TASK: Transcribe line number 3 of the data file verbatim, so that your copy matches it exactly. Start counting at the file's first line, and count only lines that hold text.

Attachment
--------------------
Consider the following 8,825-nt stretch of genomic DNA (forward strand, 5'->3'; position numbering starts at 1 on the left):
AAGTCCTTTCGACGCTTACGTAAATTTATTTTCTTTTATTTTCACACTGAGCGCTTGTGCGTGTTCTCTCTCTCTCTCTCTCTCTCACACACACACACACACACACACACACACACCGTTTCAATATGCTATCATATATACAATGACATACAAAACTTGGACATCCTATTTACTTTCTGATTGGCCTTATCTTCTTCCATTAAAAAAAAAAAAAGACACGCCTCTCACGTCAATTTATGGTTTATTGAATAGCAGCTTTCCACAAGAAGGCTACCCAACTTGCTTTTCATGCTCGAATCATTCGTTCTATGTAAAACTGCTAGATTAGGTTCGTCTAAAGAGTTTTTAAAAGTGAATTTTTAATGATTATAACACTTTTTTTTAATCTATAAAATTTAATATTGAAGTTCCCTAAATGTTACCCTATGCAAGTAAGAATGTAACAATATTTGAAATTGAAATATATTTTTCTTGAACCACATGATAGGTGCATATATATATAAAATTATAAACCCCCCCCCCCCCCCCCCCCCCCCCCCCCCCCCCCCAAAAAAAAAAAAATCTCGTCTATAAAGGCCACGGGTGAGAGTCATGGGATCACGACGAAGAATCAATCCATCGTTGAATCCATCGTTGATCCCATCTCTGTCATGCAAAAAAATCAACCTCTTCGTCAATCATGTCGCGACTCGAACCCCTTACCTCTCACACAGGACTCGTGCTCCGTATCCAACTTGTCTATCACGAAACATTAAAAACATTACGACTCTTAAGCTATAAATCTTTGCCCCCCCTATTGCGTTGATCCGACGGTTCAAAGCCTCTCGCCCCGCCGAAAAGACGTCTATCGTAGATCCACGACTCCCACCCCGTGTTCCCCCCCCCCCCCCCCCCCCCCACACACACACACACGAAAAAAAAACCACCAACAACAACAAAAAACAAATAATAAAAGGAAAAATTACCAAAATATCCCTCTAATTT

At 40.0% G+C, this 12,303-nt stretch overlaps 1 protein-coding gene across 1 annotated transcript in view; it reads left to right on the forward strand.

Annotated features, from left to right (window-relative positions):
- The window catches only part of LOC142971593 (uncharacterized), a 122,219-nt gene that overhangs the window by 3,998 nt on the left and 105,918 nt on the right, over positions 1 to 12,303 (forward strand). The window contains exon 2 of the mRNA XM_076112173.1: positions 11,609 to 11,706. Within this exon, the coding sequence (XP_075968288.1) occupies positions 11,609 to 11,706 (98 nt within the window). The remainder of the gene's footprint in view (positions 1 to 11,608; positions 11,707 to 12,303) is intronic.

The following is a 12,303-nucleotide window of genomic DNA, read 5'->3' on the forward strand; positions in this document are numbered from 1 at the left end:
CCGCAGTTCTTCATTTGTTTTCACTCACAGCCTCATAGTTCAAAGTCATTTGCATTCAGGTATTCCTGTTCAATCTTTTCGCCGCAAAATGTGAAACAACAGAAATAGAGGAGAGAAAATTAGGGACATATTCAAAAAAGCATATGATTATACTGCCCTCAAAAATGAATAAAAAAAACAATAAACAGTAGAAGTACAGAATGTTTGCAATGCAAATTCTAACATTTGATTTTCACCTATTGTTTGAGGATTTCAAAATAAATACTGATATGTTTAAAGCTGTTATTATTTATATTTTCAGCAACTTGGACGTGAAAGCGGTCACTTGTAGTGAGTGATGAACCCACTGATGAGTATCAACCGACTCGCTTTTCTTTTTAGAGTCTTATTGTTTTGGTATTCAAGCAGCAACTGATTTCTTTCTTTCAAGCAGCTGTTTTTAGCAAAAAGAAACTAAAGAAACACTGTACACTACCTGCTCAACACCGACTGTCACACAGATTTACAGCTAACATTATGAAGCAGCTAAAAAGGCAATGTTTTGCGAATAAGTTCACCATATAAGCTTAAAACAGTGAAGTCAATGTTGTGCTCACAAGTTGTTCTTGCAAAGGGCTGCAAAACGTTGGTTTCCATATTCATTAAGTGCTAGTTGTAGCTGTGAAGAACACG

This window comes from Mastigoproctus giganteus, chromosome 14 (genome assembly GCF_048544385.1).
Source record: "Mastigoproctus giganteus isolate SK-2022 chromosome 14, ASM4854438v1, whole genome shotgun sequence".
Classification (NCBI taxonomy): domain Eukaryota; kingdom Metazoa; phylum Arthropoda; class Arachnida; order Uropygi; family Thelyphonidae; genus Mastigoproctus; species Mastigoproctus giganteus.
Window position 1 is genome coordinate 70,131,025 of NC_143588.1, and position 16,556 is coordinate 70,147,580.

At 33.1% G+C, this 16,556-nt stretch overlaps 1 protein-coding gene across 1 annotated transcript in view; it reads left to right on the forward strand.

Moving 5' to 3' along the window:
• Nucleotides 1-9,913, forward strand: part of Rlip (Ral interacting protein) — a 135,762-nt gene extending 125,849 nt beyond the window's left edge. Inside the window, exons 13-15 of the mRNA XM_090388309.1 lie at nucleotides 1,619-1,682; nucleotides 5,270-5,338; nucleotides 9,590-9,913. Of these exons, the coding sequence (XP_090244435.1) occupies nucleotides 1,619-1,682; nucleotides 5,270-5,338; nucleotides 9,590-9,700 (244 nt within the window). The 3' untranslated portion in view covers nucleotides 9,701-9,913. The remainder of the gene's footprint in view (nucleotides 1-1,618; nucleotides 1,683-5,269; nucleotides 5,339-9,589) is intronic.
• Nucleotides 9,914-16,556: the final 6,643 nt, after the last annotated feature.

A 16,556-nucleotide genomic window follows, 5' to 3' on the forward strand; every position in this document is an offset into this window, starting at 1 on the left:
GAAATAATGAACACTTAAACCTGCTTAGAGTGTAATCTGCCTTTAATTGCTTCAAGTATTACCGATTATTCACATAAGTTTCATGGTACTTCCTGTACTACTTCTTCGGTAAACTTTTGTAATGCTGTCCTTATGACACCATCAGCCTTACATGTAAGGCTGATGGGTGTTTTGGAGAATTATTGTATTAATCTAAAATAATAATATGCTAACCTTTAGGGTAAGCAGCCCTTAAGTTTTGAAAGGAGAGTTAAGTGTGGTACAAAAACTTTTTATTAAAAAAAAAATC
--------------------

At 40.0% G+C, this 12,303-nt stretch overlaps 1 protein-coding gene across 1 annotated transcript in view; it reads left to right on the forward strand.